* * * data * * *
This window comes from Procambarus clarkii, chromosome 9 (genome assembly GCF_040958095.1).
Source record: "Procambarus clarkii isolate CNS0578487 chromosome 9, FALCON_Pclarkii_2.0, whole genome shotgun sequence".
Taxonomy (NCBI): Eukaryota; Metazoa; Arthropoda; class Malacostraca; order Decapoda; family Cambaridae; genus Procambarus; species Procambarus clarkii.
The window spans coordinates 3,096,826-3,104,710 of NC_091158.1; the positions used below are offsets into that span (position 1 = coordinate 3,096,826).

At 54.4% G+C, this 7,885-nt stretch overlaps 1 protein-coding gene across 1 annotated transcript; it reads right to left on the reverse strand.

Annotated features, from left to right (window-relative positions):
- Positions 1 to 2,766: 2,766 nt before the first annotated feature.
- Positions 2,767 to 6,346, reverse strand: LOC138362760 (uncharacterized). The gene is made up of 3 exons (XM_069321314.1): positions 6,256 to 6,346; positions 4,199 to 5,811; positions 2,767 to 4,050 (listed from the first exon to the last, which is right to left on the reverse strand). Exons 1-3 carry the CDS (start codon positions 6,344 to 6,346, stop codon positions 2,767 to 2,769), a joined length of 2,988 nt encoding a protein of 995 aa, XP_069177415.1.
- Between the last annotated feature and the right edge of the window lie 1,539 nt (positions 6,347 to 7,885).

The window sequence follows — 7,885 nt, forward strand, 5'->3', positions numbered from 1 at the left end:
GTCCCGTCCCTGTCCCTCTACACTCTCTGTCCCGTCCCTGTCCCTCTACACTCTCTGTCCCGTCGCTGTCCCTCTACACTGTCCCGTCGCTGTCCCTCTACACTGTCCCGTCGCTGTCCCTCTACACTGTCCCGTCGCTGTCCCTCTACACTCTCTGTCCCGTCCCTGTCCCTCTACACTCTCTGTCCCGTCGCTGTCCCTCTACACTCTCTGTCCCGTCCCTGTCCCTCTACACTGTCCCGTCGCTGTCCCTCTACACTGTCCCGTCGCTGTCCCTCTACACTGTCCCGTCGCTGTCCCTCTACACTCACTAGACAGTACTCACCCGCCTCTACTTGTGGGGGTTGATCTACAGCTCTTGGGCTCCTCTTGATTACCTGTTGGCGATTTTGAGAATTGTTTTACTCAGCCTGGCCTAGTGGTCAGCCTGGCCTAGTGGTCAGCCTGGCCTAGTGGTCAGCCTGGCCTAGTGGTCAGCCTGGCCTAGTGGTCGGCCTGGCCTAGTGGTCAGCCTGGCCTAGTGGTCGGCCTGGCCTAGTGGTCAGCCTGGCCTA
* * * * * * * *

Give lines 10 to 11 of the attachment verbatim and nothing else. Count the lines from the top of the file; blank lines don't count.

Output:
The window sequence follows — 7,885 nt, forward strand, 5'->3', positions numbered from 1 at the left end:
GTCCCGTCCCTGTCCCTCTACACTCTCTGTCCCGTCCCTGTCCCTCTACACTCTCTGTCCCGTCGCTGTCCCTCTACACTGTCCCGTCGCTGTCCCTCTACACTGTCCCGTCGCTGTCCCTCTACACTGTCCCGTCGCTGTCCCTCTACACTCTCTGTCCCGTCCCTGTCCCTCTACACTCTCTGTCCCGTCGCTGTCCCTCTACACTCTCTGTCCCGTCCCTGTCCCTCTACACTGTCCCGTCGCTGTCCCTCTACACTGTCCCGTCGCTGTCCCTCTACACTGTCCCGTCGCTGTCCCTCTACACTCACTAGACAGTACTCACCCGCCTCTACTTGTGGGGGTTGATCTACAGCTCTTGGGCTCCTCTTGATTACCTGTTGGCGATTTTGAGAATTGTTTTACTCAGCCTGGCCTAGTGGTCAGCCTGGCCTAGTGGTCAGCCTGGCCTAGTGGTCAGCCTGGCCTAGTGGTCAGCCTGGCCTAGTGGTCGGCCTGGCCTAGTGGTCAGCCTGGCCTAGTGGTCGGCCTGGCCTAGTGGTCAGCCTGGCCTA